Below are just a few of the ways a reverse mortgage loan can help you.
- Eliminate monthly mortgage payments – rather than paying money to the lender each month, you receive funds to enhance your retirement savings. 1
- You remain the homeowner and stay in your home – you maintain ownership and the title to your home as long as you comply with all loan terms.
- How you spend the proceeds of the loan is up to you – every borrower is different, so choose the disbursement option that best suits your needs: full or partial lump sum, monthly payments, or a line of credit; you may even make penalty-free payments on the loan.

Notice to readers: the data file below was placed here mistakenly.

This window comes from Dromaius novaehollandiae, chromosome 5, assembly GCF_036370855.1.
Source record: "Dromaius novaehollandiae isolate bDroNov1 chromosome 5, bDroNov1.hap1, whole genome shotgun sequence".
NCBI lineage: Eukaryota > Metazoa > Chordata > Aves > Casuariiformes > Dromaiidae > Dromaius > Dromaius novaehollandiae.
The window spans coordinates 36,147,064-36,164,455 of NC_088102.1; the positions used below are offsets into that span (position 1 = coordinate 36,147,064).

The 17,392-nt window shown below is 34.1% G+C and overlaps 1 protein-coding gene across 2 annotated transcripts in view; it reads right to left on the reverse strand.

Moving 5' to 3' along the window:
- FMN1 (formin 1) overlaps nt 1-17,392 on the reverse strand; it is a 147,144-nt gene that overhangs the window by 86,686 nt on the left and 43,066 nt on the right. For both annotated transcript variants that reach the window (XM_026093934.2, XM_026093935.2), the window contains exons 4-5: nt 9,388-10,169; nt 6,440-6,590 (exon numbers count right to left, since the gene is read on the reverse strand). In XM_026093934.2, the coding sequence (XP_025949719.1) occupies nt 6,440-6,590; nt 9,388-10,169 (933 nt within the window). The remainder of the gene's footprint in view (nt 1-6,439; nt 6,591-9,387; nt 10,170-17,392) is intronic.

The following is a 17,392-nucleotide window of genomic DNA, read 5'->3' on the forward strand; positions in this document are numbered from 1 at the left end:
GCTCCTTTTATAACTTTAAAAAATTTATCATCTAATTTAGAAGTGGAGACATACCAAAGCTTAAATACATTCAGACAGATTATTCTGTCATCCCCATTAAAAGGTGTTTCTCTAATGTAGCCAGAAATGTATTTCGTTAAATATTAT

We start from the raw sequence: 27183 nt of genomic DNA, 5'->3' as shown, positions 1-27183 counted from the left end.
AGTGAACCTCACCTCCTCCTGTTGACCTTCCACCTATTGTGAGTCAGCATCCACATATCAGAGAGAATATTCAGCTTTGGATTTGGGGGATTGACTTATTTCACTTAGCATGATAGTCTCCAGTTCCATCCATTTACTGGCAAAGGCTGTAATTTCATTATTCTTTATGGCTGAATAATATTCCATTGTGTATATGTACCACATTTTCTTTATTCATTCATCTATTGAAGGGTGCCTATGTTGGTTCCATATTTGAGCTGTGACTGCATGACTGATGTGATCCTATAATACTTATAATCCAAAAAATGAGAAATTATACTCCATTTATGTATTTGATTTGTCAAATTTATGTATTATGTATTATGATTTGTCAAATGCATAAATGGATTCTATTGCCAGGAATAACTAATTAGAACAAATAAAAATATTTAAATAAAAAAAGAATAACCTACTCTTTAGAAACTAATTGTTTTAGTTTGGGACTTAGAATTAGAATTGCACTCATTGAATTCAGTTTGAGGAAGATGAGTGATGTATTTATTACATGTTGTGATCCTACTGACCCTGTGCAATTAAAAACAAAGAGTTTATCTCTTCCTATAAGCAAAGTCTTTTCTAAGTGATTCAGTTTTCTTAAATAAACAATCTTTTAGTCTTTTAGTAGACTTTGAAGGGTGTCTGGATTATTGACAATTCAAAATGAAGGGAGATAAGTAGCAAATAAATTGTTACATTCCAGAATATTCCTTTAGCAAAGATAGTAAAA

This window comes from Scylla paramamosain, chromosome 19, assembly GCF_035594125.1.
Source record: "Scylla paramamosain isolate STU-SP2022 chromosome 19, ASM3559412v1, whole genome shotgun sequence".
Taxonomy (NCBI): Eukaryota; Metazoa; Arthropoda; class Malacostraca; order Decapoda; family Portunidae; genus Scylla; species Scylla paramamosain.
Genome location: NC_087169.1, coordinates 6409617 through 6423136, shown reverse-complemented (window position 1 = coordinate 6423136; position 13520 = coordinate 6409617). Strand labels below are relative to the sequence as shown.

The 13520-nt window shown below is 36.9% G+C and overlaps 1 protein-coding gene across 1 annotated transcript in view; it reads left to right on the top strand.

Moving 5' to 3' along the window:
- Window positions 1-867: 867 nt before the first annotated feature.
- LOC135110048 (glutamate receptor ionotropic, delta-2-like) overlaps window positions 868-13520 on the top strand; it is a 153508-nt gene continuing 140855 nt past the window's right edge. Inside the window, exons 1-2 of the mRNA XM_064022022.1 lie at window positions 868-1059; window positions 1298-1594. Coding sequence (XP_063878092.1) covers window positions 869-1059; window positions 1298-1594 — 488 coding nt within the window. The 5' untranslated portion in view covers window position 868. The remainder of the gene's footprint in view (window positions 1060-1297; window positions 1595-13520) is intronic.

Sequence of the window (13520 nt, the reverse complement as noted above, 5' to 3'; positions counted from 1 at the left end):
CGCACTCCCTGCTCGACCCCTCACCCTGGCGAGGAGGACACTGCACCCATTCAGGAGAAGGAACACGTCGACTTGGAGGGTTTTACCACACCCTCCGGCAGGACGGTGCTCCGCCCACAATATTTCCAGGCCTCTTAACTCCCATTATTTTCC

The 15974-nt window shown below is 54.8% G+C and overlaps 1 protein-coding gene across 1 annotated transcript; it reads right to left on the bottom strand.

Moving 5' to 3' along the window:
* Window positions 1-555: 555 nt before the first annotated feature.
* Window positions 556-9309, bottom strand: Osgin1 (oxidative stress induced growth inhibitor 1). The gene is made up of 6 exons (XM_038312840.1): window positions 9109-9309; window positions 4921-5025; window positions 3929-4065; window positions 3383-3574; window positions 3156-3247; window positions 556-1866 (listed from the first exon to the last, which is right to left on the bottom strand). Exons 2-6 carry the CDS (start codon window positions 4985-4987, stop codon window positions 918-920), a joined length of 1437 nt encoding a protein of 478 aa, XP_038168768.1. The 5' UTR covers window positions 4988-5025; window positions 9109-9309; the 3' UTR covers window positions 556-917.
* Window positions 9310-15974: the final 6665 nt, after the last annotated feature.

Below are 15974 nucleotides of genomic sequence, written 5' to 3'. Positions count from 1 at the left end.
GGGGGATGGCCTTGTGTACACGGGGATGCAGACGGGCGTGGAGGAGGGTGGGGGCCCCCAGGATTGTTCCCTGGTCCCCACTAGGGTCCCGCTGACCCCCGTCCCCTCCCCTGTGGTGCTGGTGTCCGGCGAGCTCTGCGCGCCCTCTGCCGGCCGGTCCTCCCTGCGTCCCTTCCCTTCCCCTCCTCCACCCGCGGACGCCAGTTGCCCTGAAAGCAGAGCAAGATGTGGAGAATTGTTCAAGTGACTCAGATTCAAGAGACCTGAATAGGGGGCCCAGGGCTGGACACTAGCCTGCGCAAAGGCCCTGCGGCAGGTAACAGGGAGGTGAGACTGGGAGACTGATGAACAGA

- Social Security, Medicare, your 401(k), and pension are not affected – because a reverse mortgage loan is considered a loan and not income, proceeds are not taxable. However, need-based benefits such as Medicaid and SSI may be affected.
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How Do I Qualify for a Reverse Mortgage Loan?
There are just a few eligibility requirements to qualify for a reverse mortgage loan.
- Borrower must be aged 62 or older – these loans were designed to help seniors age in their own homes; the borrower's spouse, however, may be under 62.
- The borrower must own the home – your name must be on the title, and the mortgage should be fully paid, or have a low remaining mortgage balance (up to 50-55% of home's value).
- The home must be and remain the borrower's primary residence – you must live in the house for a minimum of six months per calendar year.
What Are My Obligations as a Borrower?